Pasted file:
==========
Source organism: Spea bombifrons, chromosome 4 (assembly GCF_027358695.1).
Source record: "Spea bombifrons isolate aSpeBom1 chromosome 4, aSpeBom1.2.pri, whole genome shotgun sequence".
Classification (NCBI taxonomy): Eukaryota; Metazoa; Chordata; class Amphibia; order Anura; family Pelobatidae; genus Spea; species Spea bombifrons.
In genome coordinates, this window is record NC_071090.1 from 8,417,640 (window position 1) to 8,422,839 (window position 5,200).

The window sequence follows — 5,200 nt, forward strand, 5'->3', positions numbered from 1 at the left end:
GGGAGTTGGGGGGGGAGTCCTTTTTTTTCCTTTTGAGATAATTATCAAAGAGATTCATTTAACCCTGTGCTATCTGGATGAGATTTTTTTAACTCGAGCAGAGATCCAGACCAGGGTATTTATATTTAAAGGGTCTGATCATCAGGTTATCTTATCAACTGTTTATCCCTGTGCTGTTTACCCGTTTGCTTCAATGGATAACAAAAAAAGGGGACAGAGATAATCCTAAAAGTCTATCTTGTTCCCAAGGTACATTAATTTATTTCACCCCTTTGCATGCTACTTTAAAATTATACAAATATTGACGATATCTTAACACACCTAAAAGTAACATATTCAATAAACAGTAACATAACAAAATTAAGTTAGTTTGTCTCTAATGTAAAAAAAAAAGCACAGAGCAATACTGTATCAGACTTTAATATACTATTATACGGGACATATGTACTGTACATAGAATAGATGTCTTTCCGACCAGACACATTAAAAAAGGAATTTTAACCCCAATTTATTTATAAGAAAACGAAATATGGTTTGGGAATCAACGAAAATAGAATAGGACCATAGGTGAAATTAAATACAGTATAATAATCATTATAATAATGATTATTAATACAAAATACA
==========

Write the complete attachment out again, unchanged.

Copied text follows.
Source organism: Spea bombifrons, chromosome 4 (assembly GCF_027358695.1).
Source record: "Spea bombifrons isolate aSpeBom1 chromosome 4, aSpeBom1.2.pri, whole genome shotgun sequence".
Classification (NCBI taxonomy): Eukaryota; Metazoa; Chordata; class Amphibia; order Anura; family Pelobatidae; genus Spea; species Spea bombifrons.
In genome coordinates, this window is record NC_071090.1 from 8,417,640 (window position 1) to 8,422,839 (window position 5,200).

The window sequence follows — 5,200 nt, forward strand, 5'->3', positions numbered from 1 at the left end:
GGGAGTTGGGGGGGGAGTCCTTTTTTTTCCTTTTGAGATAATTATCAAAGAGATTCATTTAACCCTGTGCTATCTGGATGAGATTTTTTTAACTCGAGCAGAGATCCAGACCAGGGTATTTATATTTAAAGGGTCTGATCATCAGGTTATCTTATCAACTGTTTATCCCTGTGCTGTTTACCCGTTTGCTTCAATGGATAACAAAAAAAGGGGACAGAGATAATCCTAAAAGTCTATCTTGTTCCCAAGGTACATTAATTTATTTCACCCCTTTGCATGCTACTTTAAAATTATACAAATATTGACGATATCTTAACACACCTAAAAGTAACATATTCAATAAACAGTAACATAACAAAATTAAGTTAGTTTGTCTCTAATGTAAAAAAAAAAGCACAGAGCAATACTGTATCAGACTTTAATATACTATTATACGGGACATATGTACTGTACATAGAATAGATGTCTTTCCGACCAGACACATTAAAAAAGGAATTTTAACCCCAATTTATTTATAAGAAAACGAAATATGGTTTGGGAATCAACGAAAATAGAATAGGACCATAGGTGAAATTAAATACAGTATAATAATCATTATAATAATGATTATTAATACAAAATACA